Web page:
**On a personal note ** Brave Parenting co-founder also happens to be a high school geometry teacher. In an anonymous survey of his on-level 10th grade geometry classes, over half of them admitted to using Photomath (or a similar app) to complete their work. He does not currently incorporate Photomath into his curriculum. This would be considered only if the app was on a school-issued device. Otherwise, the notifications and distractions from students’ personal devices would make it a waste of time.
#4 Photomath Plus
For several years of Photomath’s beginnings they offered all their content for free. Now that Photomath consistently ranks as one of the top apps in the Education category, they have enough rapport and reputation to charge for a majority of their best services.
The Photomath Plus subscription is $9.99/month or $59.99/year. This paid version is now the only way to see the solving steps of many advanced mathematical problems. Users of the free version of Photomath will still see steps to solving more basic math. However, explanations are only available with subscription. (See pictures labeled A) For more complicated problems only the answer is given. (See pictures labeled B)
Utilizing in-app purchases in a subscription model is certainly not new. What is most interesting however, is that they made the paid portion of the app the very portion that encourages its resourcefulness and learning: the steps to solve the problem! Leaving the solutions available for free dissuades learning and promotes cheating. If a student isn’t willing or able to pay for the subscription but can get the answers for free, it can be very tempting to skirt the work of learning and turn in only the answers.
#5 Parental Controls & Ratings
App Store: 4+
Google Play: E (Everyone)
Brave Parenting: Honors/AP Math students in High School
This app has great potential for parents to help their children with their homework. Adolescents and teens have a limited amount of self-control. Therefore, most kids won’t be able to resist it doing their work for them. Having the app on a parent’s phone promotes the learning and hard work skills they need. Using the app as guidance, a parent can come alongside and help when they are stuck. Similarly, when the work is complete they can ask a parent to use the app to check their work.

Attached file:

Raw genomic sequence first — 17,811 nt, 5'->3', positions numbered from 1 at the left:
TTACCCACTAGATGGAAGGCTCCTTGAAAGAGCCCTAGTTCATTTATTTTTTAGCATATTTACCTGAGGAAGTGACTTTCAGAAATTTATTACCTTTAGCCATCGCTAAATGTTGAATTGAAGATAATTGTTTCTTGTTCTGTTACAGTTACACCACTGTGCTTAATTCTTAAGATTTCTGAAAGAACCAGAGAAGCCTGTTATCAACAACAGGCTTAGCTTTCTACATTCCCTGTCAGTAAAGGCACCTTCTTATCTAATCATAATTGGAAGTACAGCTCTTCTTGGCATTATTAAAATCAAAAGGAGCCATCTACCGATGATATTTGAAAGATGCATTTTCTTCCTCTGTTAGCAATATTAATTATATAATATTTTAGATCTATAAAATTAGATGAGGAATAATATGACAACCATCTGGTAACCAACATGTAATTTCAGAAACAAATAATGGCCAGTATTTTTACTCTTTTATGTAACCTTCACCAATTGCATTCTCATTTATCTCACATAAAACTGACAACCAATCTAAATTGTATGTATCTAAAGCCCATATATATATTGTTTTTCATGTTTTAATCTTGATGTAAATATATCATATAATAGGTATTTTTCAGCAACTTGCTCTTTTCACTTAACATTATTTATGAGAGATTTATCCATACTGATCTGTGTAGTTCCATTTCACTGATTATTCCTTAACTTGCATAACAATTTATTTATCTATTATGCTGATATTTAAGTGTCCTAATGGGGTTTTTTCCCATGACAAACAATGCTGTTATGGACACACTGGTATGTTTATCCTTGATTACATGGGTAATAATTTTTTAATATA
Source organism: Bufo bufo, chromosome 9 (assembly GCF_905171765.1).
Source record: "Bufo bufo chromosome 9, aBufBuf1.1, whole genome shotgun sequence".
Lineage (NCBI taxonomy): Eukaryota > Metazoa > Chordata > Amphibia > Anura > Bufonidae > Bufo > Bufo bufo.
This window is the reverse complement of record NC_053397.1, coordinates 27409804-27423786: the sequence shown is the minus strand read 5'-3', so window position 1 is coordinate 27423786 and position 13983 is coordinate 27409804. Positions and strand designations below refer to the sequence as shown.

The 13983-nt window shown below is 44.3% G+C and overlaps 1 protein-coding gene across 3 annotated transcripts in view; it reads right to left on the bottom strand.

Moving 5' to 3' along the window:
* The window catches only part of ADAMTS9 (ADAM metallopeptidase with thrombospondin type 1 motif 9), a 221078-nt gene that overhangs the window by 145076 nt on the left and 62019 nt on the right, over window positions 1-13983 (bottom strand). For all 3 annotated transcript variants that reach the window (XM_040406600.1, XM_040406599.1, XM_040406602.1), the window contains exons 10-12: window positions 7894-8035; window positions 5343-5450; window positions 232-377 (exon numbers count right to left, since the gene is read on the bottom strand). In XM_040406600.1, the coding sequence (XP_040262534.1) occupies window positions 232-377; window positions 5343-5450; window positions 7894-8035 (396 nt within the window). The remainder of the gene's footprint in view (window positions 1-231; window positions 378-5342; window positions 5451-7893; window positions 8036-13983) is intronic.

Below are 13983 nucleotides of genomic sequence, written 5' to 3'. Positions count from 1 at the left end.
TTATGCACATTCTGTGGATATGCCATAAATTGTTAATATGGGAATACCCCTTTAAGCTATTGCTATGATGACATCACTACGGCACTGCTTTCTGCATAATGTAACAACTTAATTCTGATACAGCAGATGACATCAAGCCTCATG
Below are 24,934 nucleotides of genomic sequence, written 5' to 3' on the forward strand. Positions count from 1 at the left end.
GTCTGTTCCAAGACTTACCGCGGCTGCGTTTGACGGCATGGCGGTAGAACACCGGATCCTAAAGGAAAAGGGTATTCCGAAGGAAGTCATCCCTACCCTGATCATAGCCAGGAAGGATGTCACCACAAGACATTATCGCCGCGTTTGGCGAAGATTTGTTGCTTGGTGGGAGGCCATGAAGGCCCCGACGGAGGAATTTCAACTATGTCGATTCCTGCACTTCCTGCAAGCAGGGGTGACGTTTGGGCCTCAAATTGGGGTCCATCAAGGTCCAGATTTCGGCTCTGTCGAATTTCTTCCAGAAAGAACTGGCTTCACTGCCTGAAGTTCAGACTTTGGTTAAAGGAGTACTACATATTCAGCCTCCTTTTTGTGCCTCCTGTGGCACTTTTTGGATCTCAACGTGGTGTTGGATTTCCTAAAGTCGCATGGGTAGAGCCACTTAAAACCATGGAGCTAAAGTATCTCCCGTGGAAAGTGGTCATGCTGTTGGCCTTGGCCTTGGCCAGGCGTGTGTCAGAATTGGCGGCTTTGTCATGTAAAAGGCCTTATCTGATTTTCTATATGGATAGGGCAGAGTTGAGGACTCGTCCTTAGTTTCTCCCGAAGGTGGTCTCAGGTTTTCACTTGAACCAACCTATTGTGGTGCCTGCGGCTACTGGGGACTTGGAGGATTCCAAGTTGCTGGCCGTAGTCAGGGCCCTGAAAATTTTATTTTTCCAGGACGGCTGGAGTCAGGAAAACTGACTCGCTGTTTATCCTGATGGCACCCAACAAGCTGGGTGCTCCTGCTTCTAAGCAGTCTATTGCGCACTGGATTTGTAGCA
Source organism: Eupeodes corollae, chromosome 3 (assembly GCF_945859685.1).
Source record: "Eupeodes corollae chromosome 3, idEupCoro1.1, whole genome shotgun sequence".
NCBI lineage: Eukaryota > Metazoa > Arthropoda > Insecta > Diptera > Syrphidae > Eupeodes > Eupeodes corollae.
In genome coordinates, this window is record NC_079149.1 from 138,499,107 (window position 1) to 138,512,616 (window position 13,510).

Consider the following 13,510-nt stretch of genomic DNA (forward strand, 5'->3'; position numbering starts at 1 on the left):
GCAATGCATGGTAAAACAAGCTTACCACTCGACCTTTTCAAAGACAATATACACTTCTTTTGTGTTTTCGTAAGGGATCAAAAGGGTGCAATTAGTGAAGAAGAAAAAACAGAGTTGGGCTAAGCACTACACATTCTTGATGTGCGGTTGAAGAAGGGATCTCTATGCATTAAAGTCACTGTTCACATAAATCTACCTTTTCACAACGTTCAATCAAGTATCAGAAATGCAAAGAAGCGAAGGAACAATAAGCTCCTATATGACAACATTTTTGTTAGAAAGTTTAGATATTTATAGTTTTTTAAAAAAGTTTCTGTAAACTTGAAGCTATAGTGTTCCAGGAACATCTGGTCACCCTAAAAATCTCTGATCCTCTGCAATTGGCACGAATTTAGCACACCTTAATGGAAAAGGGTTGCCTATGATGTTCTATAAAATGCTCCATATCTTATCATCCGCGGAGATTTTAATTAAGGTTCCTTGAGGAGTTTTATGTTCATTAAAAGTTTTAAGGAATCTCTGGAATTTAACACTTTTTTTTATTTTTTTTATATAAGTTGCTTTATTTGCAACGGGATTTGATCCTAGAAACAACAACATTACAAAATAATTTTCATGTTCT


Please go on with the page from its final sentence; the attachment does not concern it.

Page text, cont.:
Based on how easy cheating is on this app, we don’t recommend it for on-level math students. For students enrolled in honors or AP level mathematics in high school, we do believe this app could be used safely without concern of cheating. This is partly due to the character and work ethic that is most often present in these students. Additionally, the detailed steps and alternate solving methods can be a useful adjunct to the rapid pace of learning new concepts in AP classes.
Yet, we know every child is different. Therefore, we simply recommend evaluating your child’s self-control and their integrity (to guard against the temptation of cheating) before allowing Photomath on their phone. We might also add that you should consider your child’s mathematical abilities. Are they smart but lazy? Hard-working and persistent yet always struggling?
Regarding Photomath Plus, while the cost seems high, it is cheaper than a private tutor who (in our experience) charge upwards of $50/hour.